Hyponatraemia can affect endurance athletes, and is caused when excessive body water dilutes your sodium levels in the blood. This can occur when you’re taking part in prolonged (ie more than 2 hours) exercise and sweating excessively, but fail to replace the sodium lost through sweat or drink a very large volume of very low-sodium beverages such as water.1-4 Some of the symptoms you may experience are:
- Loss of co-ordination
Hyponatraemia can be a problem for anyone doing endurance sports but it’s more likely to affect you if you’re running a marathon for the first time. This is because it’s likely that you’re less lean, running slowly, sweating more (lose more sodium) and/or are tempted to drink a lot of very low- sodium beverages (such as water) before, during, or after an event.
There are two main reasons why excessive fluid intake can cause a problem. Firstly, because urine production decreases during exercise which limits your body’s ability to excrete excess fluids; and secondly, because sodium is also lost in sweat, it makes it easier for your body’s sodium levels to become diluted.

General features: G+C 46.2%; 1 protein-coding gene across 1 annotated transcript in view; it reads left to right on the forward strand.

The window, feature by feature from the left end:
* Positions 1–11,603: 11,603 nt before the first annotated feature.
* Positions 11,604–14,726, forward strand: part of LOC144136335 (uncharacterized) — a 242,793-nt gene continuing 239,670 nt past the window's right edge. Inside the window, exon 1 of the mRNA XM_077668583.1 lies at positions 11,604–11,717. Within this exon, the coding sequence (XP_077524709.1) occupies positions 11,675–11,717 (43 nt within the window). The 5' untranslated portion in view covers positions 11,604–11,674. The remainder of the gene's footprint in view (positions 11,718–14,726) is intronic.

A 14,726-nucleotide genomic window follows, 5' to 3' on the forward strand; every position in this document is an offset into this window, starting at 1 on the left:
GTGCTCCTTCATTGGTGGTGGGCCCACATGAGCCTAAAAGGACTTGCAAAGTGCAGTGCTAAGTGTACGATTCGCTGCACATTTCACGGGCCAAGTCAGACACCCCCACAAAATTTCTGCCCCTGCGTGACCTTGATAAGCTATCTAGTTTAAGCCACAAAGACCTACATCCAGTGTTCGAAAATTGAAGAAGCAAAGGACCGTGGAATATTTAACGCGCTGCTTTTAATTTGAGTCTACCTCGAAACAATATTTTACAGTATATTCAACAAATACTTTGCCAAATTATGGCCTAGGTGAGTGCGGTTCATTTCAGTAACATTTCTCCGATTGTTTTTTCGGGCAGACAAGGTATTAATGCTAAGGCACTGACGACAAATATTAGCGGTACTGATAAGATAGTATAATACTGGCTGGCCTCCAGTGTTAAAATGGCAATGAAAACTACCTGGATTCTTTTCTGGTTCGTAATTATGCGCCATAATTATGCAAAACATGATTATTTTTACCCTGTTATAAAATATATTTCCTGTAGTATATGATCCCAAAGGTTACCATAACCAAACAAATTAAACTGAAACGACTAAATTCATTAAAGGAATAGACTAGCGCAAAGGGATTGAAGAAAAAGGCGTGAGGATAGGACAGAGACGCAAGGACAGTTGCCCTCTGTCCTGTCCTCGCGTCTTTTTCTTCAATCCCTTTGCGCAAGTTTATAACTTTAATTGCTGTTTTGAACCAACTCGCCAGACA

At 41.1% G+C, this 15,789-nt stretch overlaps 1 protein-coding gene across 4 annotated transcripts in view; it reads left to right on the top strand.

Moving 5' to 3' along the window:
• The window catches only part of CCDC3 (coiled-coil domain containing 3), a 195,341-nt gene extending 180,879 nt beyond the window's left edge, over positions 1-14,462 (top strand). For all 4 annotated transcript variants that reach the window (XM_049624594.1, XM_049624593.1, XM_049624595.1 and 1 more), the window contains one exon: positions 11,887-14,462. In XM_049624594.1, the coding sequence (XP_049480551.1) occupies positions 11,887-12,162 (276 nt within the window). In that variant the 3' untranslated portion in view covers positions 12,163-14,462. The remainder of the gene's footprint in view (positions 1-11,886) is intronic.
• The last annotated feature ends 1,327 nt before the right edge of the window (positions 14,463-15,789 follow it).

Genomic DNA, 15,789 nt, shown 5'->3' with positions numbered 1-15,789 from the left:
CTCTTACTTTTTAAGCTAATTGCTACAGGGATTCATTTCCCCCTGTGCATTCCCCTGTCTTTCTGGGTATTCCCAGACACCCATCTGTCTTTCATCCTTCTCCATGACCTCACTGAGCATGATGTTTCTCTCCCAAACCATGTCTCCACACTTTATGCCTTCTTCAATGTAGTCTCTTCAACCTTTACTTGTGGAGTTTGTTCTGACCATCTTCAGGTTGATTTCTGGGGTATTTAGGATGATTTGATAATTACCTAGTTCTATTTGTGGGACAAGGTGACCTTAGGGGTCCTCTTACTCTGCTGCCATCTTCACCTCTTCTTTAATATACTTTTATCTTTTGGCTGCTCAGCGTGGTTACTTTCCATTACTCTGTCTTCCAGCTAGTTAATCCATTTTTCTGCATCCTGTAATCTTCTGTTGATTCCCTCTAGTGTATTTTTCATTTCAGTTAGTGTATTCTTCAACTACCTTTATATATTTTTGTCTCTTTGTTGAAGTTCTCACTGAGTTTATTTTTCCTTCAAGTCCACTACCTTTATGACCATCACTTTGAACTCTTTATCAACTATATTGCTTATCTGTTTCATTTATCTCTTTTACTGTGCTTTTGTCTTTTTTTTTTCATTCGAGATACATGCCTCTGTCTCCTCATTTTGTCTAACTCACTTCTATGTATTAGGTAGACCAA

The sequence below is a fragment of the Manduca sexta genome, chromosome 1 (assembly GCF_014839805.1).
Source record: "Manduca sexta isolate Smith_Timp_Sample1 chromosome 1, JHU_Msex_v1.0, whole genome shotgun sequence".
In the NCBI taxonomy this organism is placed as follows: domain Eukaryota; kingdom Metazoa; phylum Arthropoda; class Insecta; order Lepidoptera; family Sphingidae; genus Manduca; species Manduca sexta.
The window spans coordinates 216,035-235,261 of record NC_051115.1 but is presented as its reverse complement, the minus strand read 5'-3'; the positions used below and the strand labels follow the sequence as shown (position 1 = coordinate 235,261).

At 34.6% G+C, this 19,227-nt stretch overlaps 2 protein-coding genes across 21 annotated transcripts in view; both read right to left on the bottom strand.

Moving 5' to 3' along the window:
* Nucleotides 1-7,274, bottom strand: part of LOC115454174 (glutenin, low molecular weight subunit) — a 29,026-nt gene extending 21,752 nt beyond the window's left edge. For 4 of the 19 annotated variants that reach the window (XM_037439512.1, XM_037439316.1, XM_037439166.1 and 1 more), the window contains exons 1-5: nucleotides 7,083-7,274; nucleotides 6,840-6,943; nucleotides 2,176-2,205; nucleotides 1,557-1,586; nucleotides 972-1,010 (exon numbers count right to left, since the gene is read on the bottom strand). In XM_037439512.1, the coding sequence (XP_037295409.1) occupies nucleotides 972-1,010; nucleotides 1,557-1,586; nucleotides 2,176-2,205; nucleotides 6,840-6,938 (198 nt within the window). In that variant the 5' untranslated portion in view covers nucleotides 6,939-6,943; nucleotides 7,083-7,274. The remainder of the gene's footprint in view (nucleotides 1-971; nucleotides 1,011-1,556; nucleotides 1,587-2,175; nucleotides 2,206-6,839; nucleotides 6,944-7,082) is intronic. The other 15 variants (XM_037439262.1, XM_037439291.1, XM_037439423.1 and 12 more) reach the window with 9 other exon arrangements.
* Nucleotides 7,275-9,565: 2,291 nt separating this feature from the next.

To combat hyponatraemia when you’re exercising, reduce the amount of low- or sodium-free fluids you’re drinking during exercise and drink sports drinks or drinks that have a higher-sodium content than plain water. As with all things, balance is key, so ensure that you do not over consume fluids, whatever they are.
- 1Sawka MN, Burke LM, Eichner ER, Maughan RJ, Montain SJ, Stachenfeld NS. American College of Sports Medicine Position Stand: Exercise and Fluid Replacement. Med Sci Sports Exerc. 2007; 39(2): 377-390.
- 2Noakes T: Hyponatremia in distance runners: fluid and sodium balance during exercise. Curr Sports Med Rep1 :197 –207,2002.
- 3Twerenbold R, Knechtle B, Kakebeeke TH, et al: Effects of different sodium concentrations in replacement fluids during prolonged exercise in women. Br J Sports Med37 :300 –303, 2003.
- 4Vrijens DMJ, Rehrer NJ: Sodium-free fluid ingestion decreases plasma sodium during exercise in the heat. J Appl Physiol86 :1847 –1851,1999.
This information is not medical advice and should not replace consultation with your health care provider or nutritionist before starting a new exercise program or eating plan.